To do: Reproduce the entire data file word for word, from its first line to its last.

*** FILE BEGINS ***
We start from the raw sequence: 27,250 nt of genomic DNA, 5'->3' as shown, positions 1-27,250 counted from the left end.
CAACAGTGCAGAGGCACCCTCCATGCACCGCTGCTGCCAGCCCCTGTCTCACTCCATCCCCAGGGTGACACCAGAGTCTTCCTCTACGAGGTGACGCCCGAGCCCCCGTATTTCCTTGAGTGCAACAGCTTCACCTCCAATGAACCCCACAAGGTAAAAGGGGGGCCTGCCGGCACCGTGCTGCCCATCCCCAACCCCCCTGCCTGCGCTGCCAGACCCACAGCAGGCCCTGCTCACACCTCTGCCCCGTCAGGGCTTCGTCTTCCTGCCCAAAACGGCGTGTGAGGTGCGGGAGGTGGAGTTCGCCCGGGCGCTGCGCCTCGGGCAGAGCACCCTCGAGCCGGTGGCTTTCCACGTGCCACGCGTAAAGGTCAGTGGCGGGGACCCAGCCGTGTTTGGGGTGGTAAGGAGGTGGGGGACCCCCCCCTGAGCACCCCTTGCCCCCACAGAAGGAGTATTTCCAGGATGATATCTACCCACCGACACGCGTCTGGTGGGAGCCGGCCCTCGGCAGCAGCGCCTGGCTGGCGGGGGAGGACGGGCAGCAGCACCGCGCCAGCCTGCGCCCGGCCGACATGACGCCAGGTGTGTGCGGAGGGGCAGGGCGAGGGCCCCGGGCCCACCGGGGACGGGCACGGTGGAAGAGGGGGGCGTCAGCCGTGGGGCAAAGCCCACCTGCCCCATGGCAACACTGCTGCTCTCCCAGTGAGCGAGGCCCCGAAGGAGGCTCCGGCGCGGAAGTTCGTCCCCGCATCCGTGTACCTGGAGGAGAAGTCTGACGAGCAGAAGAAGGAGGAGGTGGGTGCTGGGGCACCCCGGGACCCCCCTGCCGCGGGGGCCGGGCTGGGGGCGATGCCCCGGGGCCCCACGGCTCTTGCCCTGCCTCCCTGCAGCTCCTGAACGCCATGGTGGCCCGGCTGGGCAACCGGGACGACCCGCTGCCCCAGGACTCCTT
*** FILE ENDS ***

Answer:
We start from the raw sequence: 27,250 nt of genomic DNA, 5'->3' as shown, positions 1-27,250 counted from the left end.
CAACAGTGCAGAGGCACCCTCCATGCACCGCTGCTGCCAGCCCCTGTCTCACTCCATCCCCAGGGTGACACCAGAGTCTTCCTCTACGAGGTGACGCCCGAGCCCCCGTATTTCCTTGAGTGCAACAGCTTCACCTCCAATGAACCCCACAAGGTAAAAGGGGGGCCTGCCGGCACCGTGCTGCCCATCCCCAACCCCCCTGCCTGCGCTGCCAGACCCACAGCAGGCCCTGCTCACACCTCTGCCCCGTCAGGGCTTCGTCTTCCTGCCCAAAACGGCGTGTGAGGTGCGGGAGGTGGAGTTCGCCCGGGCGCTGCGCCTCGGGCAGAGCACCCTCGAGCCGGTGGCTTTCCACGTGCCACGCGTAAAGGTCAGTGGCGGGGACCCAGCCGTGTTTGGGGTGGTAAGGAGGTGGGGGACCCCCCCCTGAGCACCCCTTGCCCCCACAGAAGGAGTATTTCCAGGATGATATCTACCCACCGACACGCGTCTGGTGGGAGCCGGCCCTCGGCAGCAGCGCCTGGCTGGCGGGGGAGGACGGGCAGCAGCACCGCGCCAGCCTGCGCCCGGCCGACATGACGCCAGGTGTGTGCGGAGGGGCAGGGCGAGGGCCCCGGGCCCACCGGGGACGGGCACGGTGGAAGAGGGGGGCGTCAGCCGTGGGGCAAAGCCCACCTGCCCCATGGCAACACTGCTGCTCTCCCAGTGAGCGAGGCCCCGAAGGAGGCTCCGGCGCGGAAGTTCGTCCCCGCATCCGTGTACCTGGAGGAGAAGTCTGACGAGCAGAAGAAGGAGGAGGTGGGTGCTGGGGCACCCCGGGACCCCCCTGCCGCGGGGGCCGGGCTGGGGGCGATGCCCCGGGGCCCCACGGCTCTTGCCCTGCCTCCCTGCAGCTCCTGAACGCCATGGTGGCCCGGCTGGGCAACCGGGACGACCCGCTGCCCCAGGACTCCTT